For any advisor/advisee program to be successful, outcomes and goals need to be established. The advisory program can help students discover more about themselves, gain self-confidence, be more engaged in their education and enable them to set goals for their future. A good advising program should provide students the tools they need both academically and personally for success and encourage an active participation in their school and community. It can also help them avoid obstacles that could prevent them from successfully reaching their goals. Following are a sample of expected outcomes and goals for an effective and successful student advising program.
Expected Outcomes of Advising Programs
- Students are encouraged to feel accepted and valued as an individual
- Greater self-esteem
- Increased personal responsibility in both personal and social areas
- Better developed communication and inter-personal skills
- Greater overall satisfaction with the high school experience
- Improved retention rates
- Improved attendance
- Increased graduation rate/reduced dropout rate
- Increased number of students attending postsecondary education
- Better prepared students who will enter the workforce and be competitive in the global market
- More rigorous coursework by students
- Increased parental involvement
- Increased communication between school and home
- Increased faculty ownership of student success
- Better informed and trained faculty in regard to the students educational program
- Increased knowledge of graduation requirements, college admissions, financial aid opportunities, and career opportunities
Advising Tools, Resources, and Data
- Kentucky students can certainly benefit from advising and mentoring programs, but a quality program in and of itself takes careful planning and time to develop and implement. Recent research suggests that poorly planned, or short-term, advising and mentoring can actually do more harm than good to our students, resulting in more negative impacts. Transition Toolkit
- The Transition Toolkit is a “one stop shopping” source that schools can access as they develop, implement or revise their plans for transitioning students from the elementary grades to the middle grades. The activities included can be implemented with both students and parents during the year prior to the transition and continuing throughout the first transitional year.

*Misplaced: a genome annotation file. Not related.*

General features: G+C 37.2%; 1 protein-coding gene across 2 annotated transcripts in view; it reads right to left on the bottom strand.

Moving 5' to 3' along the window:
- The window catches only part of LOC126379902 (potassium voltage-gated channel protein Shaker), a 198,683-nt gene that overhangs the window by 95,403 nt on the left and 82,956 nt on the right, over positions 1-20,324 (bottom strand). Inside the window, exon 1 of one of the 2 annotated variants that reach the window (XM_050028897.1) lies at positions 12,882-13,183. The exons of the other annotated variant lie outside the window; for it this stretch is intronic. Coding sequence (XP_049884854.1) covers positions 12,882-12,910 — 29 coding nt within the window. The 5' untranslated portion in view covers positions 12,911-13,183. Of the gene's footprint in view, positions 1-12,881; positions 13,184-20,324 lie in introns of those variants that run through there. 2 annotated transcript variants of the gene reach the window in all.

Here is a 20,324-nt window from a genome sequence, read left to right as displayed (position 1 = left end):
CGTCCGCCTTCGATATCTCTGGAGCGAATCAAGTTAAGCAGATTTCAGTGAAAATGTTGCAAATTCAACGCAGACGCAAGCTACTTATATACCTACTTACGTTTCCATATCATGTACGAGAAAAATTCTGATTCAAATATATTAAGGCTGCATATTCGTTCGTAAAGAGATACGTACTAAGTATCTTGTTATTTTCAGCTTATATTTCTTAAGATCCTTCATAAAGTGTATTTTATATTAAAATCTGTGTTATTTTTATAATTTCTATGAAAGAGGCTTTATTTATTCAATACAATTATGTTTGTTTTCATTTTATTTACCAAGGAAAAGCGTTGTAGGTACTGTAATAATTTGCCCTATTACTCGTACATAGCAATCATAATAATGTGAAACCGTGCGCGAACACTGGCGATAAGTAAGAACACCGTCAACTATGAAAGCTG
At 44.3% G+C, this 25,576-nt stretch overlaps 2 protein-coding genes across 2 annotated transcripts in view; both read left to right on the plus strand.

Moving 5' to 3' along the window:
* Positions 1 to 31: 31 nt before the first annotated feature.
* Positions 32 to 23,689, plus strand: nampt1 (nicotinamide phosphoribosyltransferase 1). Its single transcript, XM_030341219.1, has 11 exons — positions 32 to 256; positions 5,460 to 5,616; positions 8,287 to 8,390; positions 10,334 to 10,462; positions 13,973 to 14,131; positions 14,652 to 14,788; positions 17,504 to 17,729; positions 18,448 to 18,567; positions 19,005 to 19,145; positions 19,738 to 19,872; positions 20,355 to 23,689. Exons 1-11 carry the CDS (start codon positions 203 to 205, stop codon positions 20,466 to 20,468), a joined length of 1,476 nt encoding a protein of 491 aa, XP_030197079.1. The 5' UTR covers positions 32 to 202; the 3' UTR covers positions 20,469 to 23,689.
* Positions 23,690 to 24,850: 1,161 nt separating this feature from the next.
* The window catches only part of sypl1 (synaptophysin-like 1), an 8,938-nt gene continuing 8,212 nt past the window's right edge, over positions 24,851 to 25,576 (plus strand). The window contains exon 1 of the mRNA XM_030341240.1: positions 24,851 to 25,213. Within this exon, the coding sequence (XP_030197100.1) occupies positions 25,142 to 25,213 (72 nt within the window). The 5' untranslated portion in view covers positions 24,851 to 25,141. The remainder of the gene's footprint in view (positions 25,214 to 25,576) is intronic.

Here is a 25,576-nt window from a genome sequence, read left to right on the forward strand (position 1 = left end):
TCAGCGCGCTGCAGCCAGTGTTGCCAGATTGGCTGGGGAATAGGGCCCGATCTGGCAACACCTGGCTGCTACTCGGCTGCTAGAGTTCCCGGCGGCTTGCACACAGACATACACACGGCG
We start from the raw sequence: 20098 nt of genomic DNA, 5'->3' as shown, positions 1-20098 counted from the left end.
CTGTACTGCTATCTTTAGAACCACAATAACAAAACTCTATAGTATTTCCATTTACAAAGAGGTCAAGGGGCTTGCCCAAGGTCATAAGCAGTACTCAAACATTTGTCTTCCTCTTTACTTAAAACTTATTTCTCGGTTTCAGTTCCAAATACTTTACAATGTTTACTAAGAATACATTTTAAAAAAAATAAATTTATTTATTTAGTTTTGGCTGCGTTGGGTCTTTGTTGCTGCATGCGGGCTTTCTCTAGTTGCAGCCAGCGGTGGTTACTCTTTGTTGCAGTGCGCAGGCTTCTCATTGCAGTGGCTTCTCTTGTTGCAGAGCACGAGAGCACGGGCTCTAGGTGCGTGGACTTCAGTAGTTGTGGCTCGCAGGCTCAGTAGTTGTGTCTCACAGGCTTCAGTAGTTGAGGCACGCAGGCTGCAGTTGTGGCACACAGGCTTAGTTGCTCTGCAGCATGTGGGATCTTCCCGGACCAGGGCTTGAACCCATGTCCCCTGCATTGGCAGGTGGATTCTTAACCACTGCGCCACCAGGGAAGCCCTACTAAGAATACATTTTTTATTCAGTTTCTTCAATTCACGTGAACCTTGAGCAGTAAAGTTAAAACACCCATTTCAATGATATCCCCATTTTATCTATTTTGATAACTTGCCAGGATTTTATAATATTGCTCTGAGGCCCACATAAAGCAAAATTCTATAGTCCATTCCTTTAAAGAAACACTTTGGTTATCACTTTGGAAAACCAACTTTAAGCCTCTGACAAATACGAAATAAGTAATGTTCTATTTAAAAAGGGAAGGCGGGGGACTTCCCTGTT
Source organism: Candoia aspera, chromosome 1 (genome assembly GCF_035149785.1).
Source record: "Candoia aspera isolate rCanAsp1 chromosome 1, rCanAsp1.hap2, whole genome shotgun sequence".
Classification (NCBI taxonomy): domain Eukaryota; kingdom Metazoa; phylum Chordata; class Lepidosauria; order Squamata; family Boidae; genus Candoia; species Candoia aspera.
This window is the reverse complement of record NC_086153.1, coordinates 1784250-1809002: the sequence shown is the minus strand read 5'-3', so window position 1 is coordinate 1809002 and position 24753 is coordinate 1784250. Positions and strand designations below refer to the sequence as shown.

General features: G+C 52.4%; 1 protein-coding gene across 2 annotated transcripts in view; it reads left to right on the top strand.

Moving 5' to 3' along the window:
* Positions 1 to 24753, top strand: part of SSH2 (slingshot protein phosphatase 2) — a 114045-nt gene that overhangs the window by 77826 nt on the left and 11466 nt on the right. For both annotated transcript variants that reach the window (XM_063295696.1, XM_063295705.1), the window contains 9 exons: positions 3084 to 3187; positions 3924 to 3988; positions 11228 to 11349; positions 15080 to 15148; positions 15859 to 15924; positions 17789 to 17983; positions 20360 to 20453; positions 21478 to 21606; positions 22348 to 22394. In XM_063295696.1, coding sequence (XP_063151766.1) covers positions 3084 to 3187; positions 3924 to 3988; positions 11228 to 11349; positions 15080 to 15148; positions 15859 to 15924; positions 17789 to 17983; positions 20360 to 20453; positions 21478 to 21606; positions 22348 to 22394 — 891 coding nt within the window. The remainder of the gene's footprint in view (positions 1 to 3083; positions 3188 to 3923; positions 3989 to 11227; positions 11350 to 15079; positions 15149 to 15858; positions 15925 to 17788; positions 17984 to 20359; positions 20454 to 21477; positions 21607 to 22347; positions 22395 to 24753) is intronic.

Individual Learning Plan (ILP)
– The ILP is an on-line education and career planning tool made available to schools, teachers, students, and parents. It is available for students grades 6-12 and is a tool designed to help students bring together their academic achievements, extracurricular experiences, and career and education exploration activities. This enables the student, parents, teachers, and counselors to work together to develop a course of study that meets the student’s needs and goals.
In July 2014, U.S. Secretary of Education Arne Duncan communicated with educational leadership the extremely important role of school counselors in empowering all students to meet the academic and career preparation demands of the 21st century. He emphasized that for our neediest students, counselors provide expert and accessible guidance to assist them in navigating a challenging and complicated college admissions and career preparation landscape.
Secretary Duncan urged state (SEAs) and local education agencies (LEAs) “. . . to support their school counselors by providing them the time, space and resources they need to work effectively on behalf of students and not over burden them with non-counseling duties that can distract from their core work and ultimately leave students without the individualized attention needed to complete academic course work, successfully navigate the college admissions and financial aid processes and/or prepare them for productive careers.” He went on to say that “. . . a systemic and sustainable approach to supporting school counselors in meeting increased professional demands should include consideration of how federal funds and programs can help improve and expand the reach of school counselors.” To assist with this, a list of federal initiatives and programs that may support the hiring, development, and retention of effective school counselors was included in his communication and can be found at the above link.
In closing, the Secretary urged “. . . SEAs and LEAs to use the summer months to strategize and develop policies and programs that enable school counselors to become more effective at helping greater numbers of students—especially low-income students, minority students, students with disabilities, and English learners—successfully access postsecondary education or career opportunities.”
This site provides many resources for students and their parents such as:
- Planning for College
- Paying for College
- Transfer Planning
- College Majors
- Online Learning Opportunities
- Kentucky Adult Education
It also provides links to all state-supported institutions, independent institutions, proprietary institutions, and out-of-state institutions licensed to operate in Kentucky.
The ACT website has a wealth of information for students, parents, and educators. Two very helpful links are:
- Student ACT - This link addresses such topics as test registration, test prep, scores, college planning, financial aid, career planning, and also contains student blogs and questions and answers.
- Educators ACT - This link provides comprehensive information about the ACT, EXPLORE, and PLAN tests, the quality core, college readiness standards, EPAS, etc.
It also has links for K12 Educators, Post Secondary Educators, Education Policymakers, and Students.
The Education Index at PhDs.org is the Internet’s premier source of updated, clear educational data about undergraduate and graduate programs in the United States.